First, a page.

Georgia’s Internal Affairs Ministry: all people detained for ‘administrative offences’ during rallies against ‘foreign agents’ bill released

All protesters against the “foreign agents” bill who were detained for committing administrative offences have been released in Georgia, the country’s Ministry of Internal affairs reports.

The investigation into criminal cases connected to “the violent events” that took place on 7-8 March during the protest rallies is still ongoing, the ministry adds.

“Investigative activities are being carried out in order to determine, identify, and arrest those who attacked the police and to expose other violent acts during the demonstration in the area surrounding the parliament building,” the ministry’s statement reads.

Furthermore, it is not mentioned whether the people who have already been brought before the court because of their “administrative offences” will be exempt from the liability.

At the same time, a third evening of protests has begun in Tbilisi, Georgia’s capital. The protesters are demanding that all people who have been detained be released.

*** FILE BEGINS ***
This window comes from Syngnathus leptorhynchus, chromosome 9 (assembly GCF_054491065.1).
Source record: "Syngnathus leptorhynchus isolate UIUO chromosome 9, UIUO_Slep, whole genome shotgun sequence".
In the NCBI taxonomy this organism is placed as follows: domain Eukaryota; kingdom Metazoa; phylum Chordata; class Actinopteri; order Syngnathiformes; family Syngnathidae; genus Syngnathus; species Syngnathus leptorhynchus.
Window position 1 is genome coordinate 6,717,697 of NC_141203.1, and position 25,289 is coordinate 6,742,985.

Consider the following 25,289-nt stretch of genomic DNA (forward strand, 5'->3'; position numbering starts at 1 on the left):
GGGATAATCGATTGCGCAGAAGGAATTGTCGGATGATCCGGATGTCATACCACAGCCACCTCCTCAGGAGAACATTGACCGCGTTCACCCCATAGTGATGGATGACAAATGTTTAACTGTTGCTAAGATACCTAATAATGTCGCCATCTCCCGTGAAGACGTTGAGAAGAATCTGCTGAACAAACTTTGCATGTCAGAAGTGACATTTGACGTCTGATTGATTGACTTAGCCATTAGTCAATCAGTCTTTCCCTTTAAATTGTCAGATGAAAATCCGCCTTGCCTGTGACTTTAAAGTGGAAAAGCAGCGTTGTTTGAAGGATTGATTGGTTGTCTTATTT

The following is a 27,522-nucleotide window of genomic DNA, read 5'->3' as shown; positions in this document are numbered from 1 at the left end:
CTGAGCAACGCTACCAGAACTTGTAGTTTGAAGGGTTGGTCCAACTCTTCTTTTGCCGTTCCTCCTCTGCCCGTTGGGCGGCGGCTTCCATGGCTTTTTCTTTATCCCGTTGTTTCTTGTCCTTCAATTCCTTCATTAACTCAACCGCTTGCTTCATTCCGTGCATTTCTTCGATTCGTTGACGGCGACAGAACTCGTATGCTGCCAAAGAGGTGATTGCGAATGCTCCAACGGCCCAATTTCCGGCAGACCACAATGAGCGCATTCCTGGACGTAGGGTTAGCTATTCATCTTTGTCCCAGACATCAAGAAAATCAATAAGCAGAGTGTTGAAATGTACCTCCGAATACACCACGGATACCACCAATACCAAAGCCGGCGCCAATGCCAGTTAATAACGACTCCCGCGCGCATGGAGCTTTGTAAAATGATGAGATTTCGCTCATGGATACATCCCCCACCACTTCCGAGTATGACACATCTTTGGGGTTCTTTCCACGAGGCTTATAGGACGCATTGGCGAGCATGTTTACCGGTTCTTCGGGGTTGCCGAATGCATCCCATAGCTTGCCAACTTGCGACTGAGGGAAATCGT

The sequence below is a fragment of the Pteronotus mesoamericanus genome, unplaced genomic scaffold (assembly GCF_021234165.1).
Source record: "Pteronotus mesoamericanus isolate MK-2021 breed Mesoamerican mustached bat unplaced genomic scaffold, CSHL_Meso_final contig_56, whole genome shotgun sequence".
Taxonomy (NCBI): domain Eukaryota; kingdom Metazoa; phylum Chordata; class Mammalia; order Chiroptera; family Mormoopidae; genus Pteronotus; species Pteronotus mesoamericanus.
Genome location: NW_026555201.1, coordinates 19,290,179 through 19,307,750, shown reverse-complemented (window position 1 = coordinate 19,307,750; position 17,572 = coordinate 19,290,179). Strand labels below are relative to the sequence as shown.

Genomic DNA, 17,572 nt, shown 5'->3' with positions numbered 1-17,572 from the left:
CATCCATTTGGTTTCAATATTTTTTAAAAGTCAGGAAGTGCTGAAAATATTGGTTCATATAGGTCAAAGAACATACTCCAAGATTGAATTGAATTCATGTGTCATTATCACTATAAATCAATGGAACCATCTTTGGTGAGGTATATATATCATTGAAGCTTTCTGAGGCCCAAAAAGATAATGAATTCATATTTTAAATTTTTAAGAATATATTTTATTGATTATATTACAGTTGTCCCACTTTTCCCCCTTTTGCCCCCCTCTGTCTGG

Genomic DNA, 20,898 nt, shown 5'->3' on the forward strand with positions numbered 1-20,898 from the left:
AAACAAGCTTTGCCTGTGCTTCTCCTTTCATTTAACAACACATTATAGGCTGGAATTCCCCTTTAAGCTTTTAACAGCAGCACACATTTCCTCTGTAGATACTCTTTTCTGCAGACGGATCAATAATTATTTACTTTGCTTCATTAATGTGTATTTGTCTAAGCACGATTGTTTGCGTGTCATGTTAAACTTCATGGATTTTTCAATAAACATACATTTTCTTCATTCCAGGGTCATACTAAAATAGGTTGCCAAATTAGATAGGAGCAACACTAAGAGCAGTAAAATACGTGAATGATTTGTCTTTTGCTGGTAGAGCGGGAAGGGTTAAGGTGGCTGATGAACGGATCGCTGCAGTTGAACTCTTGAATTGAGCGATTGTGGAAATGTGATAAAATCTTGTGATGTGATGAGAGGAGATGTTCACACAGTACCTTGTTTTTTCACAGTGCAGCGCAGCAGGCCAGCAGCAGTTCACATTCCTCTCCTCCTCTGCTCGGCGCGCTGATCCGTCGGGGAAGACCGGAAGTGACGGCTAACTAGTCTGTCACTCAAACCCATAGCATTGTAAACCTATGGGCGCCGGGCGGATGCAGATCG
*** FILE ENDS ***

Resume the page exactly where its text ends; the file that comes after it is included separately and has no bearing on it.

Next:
Earlier today, following the continuous protests against the bill, it was withdrawn from the parliament. However, human rights defender Pavel Chikov notes that the Georgian Parliament’s regulations stipulate that a bill cannot be withdrawn if it were approved in the first reading.

“[The bill] can be not brought forward for the second reading or, if it has already been brought forward, it can be turned down by a majority vote. The concern is that the bill’s initiators will pause [the process], wait for the public outrage to calm down, and then push it through the parliament anyway,” Chikov warns.

On 7 March, Georgia’s Parliament approved in the first reading one of the two bills on “foreign agents”. It was supported by the ruling party Georgian Dream. A protest rally erupted in front of the parliament building in Tbilisi on the same day. According to different estimates, 5,000-10,000 people took to the streets to protest the bill.

The police used tear gas and stun grenades against the protesters.

Editor in chief — Kirill Martynov. Terms of use. Privacy policy.
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